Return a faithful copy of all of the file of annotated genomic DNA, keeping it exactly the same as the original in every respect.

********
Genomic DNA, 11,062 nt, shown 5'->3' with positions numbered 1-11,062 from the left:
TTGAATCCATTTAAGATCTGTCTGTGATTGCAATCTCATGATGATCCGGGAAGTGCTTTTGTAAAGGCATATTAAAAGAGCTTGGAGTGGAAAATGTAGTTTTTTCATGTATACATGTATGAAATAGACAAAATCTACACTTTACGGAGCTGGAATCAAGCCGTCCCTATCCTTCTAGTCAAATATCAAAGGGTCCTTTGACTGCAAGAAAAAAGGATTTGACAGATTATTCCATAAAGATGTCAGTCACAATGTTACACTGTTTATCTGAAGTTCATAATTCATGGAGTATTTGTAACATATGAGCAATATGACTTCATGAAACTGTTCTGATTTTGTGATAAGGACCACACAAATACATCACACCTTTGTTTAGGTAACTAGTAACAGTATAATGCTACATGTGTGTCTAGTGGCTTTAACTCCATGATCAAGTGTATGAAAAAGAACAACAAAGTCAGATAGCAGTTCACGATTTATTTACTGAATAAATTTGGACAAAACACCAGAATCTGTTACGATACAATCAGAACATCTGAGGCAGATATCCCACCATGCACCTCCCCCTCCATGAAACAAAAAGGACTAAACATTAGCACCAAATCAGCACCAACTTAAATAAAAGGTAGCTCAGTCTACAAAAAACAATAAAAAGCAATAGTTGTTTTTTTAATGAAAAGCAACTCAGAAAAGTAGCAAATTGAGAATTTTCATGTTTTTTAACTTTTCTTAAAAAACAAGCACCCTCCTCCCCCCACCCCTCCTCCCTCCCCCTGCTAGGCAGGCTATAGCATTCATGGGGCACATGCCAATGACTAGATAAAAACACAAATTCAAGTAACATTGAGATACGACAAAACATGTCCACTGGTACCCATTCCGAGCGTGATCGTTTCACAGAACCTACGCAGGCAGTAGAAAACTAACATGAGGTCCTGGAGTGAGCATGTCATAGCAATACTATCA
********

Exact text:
Genomic DNA, 11,062 nt, shown 5'->3' with positions numbered 1-11,062 from the left:
TTGAATCCATTTAAGATCTGTCTGTGATTGCAATCTCATGATGATCCGGGAAGTGCTTTTGTAAAGGCATATTAAAAGAGCTTGGAGTGGAAAATGTAGTTTTTTCATGTATACATGTATGAAATAGACAAAATCTACACTTTACGGAGCTGGAATCAAGCCGTCCCTATCCTTCTAGTCAAATATCAAAGGGTCCTTTGACTGCAAGAAAAAAGGATTTGACAGATTATTCCATAAAGATGTCAGTCACAATGTTACACTGTTTATCTGAAGTTCATAATTCATGGAGTATTTGTAACATATGAGCAATATGACTTCATGAAACTGTTCTGATTTTGTGATAAGGACCACACAAATACATCACACCTTTGTTTAGGTAACTAGTAACAGTATAATGCTACATGTGTGTCTAGTGGCTTTAACTCCATGATCAAGTGTATGAAAAAGAACAACAAAGTCAGATAGCAGTTCACGATTTATTTACTGAATAAATTTGGACAAAACACCAGAATCTGTTACGATACAATCAGAACATCTGAGGCAGATATCCCACCATGCACCTCCCCCTCCATGAAACAAAAAGGACTAAACATTAGCACCAAATCAGCACCAACTTAAATAAAAGGTAGCTCAGTCTACAAAAAACAATAAAAAGCAATAGTTGTTTTTTTAATGAAAAGCAACTCAGAAAAGTAGCAAATTGAGAATTTTCATGTTTTTTAACTTTTCTTAAAAAACAAGCACCCTCCTCCCCCCACCCCTCCTCCCTCCCCCTGCTAGGCAGGCTATAGCATTCATGGGGCACATGCCAATGACTAGATAAAAACACAAATTCAAGTAACATTGAGATACGACAAAACATGTCCACTGGTACCCATTCCGAGCGTGATCGTTTCACAGAACCTACGCAGGCAGTAGAAAACTAACATGAGGTCCTGGAGTGAGCATGTCATAGCAATACTATCA